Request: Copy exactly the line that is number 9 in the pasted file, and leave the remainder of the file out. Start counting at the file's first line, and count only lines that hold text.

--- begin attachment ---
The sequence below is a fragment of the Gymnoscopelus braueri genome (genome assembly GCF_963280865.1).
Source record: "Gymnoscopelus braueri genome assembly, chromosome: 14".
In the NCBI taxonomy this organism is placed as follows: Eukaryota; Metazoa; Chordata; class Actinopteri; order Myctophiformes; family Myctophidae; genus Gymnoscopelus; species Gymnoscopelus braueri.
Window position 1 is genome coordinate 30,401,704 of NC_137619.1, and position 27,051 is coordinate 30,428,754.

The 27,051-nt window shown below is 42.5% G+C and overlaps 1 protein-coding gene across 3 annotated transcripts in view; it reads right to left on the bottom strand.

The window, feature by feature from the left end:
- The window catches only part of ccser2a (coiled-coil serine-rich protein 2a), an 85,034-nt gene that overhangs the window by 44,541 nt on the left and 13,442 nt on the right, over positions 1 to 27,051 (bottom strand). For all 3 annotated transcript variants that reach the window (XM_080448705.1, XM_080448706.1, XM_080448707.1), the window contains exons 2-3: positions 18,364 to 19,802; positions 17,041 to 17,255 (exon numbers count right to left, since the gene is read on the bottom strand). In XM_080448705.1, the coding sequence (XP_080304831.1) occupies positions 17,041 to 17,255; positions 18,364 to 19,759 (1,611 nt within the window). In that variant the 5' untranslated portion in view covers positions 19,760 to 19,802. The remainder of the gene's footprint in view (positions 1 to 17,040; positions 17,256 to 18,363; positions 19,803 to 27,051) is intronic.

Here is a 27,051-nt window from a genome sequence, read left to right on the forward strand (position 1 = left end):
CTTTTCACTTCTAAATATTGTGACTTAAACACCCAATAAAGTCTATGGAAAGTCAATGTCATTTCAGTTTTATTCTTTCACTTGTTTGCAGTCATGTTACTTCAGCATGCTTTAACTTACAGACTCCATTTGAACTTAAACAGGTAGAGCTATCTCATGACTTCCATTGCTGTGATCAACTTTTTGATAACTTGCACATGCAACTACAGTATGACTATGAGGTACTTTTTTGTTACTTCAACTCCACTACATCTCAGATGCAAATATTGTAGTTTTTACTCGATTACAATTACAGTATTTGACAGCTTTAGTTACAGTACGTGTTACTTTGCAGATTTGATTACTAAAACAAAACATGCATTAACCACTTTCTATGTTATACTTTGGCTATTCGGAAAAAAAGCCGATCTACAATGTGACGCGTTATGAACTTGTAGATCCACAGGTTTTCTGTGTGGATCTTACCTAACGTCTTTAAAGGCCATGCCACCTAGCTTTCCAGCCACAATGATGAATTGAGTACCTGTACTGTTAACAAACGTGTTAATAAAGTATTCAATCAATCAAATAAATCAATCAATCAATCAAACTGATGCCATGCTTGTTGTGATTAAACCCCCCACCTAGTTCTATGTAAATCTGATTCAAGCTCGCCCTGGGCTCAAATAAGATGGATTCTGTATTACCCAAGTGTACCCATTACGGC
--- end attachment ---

CTTTTCACTTCTAAATATTGTGACTTAAACACCCAATAAAGTCTATGGAAAGTCAATGTCATTTCAGTTTTATTCTTTCACTTGTTTGCAGTCATGTTACTTCAGCATGCTTTAACTTACAGACTCCATTTGAACTTAAACAGGTAGAGCTATCTCATGACTTCCATTGCTGTGATCAACTTTTTGATAACTTGCACATGCAACTACAGTATGACTATGAGGTACTTTTTTGTTACTTCAACTCCACTACATCTCAGATGCAAATATTGTAGTTTTTACTCGATTACAATTACAGTATTTGACAGCTTTAGTTACAGTACGTGTTACTTTGCAGATTTGATTACTAAAACAAAACATGCATTAACCACTTTCTATGTTATACTTTGGCTATTCGGAAAAAAAGCCGATCTACAATGTGACGCGTTATGAACTTGTAGATCCACAGGTTTTCTGTGTGGATCTTACCTAACGTCTTTAAAGGCCATGCCACCTAGCTTTCCAGCCACAATGATGAATTGAGTACCTGTACTGTTAACAAACGTGTTAATAAAGTATTCAATCAATCAAATAAATCAATCAATCAATCAAACTGATGCCATGCTTGTTGTGATTAAACCCCCCACCTAGTTCTATGTAAATCTGATTCAAGCTCGCCCTGGGCTCAAATAAGATGGATTCTGTATTACCCAAGTGTACCCATTACGGC